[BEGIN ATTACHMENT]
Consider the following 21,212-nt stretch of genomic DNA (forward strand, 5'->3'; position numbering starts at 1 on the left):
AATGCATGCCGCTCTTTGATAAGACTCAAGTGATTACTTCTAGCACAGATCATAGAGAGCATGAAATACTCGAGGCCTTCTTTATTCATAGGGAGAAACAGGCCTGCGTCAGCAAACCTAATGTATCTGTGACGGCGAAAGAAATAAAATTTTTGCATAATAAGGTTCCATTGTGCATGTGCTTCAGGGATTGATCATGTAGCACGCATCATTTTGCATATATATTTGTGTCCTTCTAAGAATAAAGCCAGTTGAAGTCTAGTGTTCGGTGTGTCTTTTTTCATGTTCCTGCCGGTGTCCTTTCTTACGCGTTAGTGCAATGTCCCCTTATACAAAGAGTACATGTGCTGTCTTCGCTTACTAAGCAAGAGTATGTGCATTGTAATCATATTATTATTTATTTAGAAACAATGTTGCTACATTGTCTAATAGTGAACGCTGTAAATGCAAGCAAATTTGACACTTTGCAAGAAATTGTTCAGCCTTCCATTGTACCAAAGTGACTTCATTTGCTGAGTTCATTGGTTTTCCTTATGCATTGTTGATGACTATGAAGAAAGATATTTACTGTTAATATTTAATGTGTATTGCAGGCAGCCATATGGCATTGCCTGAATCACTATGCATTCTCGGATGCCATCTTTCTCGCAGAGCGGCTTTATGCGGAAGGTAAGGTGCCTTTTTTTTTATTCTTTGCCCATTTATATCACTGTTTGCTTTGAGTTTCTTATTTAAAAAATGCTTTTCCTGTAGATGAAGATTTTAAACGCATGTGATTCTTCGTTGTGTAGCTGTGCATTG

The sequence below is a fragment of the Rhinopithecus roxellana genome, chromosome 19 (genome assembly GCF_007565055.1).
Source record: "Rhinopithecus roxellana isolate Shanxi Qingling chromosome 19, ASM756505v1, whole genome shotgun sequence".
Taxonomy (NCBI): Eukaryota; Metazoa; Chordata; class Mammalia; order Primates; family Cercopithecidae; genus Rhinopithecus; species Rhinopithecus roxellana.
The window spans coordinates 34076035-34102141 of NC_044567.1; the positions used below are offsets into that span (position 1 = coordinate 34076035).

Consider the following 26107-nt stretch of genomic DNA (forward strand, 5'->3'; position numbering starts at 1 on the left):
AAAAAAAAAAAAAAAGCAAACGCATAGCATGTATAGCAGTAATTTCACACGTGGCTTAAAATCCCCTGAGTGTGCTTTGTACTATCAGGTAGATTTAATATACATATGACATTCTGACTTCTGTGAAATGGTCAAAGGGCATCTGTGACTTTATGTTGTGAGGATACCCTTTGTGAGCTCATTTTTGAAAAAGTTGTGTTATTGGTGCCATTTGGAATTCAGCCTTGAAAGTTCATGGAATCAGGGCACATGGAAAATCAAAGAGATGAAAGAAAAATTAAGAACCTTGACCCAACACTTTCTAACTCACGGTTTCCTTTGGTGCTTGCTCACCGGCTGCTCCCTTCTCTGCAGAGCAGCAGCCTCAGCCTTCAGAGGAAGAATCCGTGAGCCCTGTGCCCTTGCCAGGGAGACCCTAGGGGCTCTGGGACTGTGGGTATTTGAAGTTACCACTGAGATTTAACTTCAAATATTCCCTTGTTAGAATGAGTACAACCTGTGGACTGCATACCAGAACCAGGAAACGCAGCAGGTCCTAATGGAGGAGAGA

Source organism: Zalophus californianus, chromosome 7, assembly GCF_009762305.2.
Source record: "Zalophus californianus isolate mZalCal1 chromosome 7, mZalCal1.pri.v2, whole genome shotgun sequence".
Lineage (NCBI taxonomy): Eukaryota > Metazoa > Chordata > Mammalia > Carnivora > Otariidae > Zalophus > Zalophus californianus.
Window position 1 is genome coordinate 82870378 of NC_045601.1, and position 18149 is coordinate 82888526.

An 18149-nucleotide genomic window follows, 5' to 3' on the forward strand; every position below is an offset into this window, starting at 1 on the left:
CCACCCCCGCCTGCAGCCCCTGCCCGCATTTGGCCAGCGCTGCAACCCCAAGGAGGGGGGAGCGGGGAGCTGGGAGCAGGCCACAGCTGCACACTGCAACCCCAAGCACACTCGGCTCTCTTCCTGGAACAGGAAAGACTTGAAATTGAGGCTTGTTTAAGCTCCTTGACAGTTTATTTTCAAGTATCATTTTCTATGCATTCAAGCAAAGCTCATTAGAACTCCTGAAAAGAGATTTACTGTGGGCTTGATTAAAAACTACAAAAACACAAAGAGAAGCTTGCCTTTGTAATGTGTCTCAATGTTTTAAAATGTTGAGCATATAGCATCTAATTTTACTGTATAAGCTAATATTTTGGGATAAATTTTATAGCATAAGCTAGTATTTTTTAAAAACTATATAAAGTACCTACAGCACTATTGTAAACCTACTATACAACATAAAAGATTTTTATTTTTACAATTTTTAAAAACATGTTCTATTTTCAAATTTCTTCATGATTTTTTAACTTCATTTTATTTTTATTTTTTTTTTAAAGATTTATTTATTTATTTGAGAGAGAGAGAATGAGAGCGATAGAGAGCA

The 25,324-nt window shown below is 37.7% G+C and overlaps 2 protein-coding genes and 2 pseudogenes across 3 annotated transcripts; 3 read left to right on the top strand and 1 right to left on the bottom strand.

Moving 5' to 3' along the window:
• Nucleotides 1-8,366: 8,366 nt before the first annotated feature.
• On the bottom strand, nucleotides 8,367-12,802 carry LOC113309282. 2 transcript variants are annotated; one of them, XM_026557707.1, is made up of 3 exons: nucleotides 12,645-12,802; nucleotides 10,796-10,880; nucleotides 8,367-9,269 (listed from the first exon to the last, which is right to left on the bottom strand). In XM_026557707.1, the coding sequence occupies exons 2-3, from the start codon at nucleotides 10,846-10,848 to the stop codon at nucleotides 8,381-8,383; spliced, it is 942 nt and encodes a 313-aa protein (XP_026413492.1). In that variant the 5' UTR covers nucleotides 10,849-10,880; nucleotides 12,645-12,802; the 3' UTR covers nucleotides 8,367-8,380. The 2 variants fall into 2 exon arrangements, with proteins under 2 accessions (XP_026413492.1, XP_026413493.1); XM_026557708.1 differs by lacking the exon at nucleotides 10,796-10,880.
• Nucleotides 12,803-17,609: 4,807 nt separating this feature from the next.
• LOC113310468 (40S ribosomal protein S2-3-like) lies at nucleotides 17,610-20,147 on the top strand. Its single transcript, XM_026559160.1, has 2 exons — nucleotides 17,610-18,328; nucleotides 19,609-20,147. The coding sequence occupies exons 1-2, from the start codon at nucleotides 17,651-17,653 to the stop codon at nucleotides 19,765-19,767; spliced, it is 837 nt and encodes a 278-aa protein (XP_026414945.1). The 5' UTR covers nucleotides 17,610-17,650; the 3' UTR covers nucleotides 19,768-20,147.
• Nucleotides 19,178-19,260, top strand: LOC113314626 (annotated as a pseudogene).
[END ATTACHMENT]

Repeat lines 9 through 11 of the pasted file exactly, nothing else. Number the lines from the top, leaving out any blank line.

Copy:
Source organism: Zalophus californianus, chromosome 7, assembly GCF_009762305.2.
Source record: "Zalophus californianus isolate mZalCal1 chromosome 7, mZalCal1.pri.v2, whole genome shotgun sequence".
Lineage (NCBI taxonomy): Eukaryota > Metazoa > Chordata > Mammalia > Carnivora > Otariidae > Zalophus > Zalophus californianus.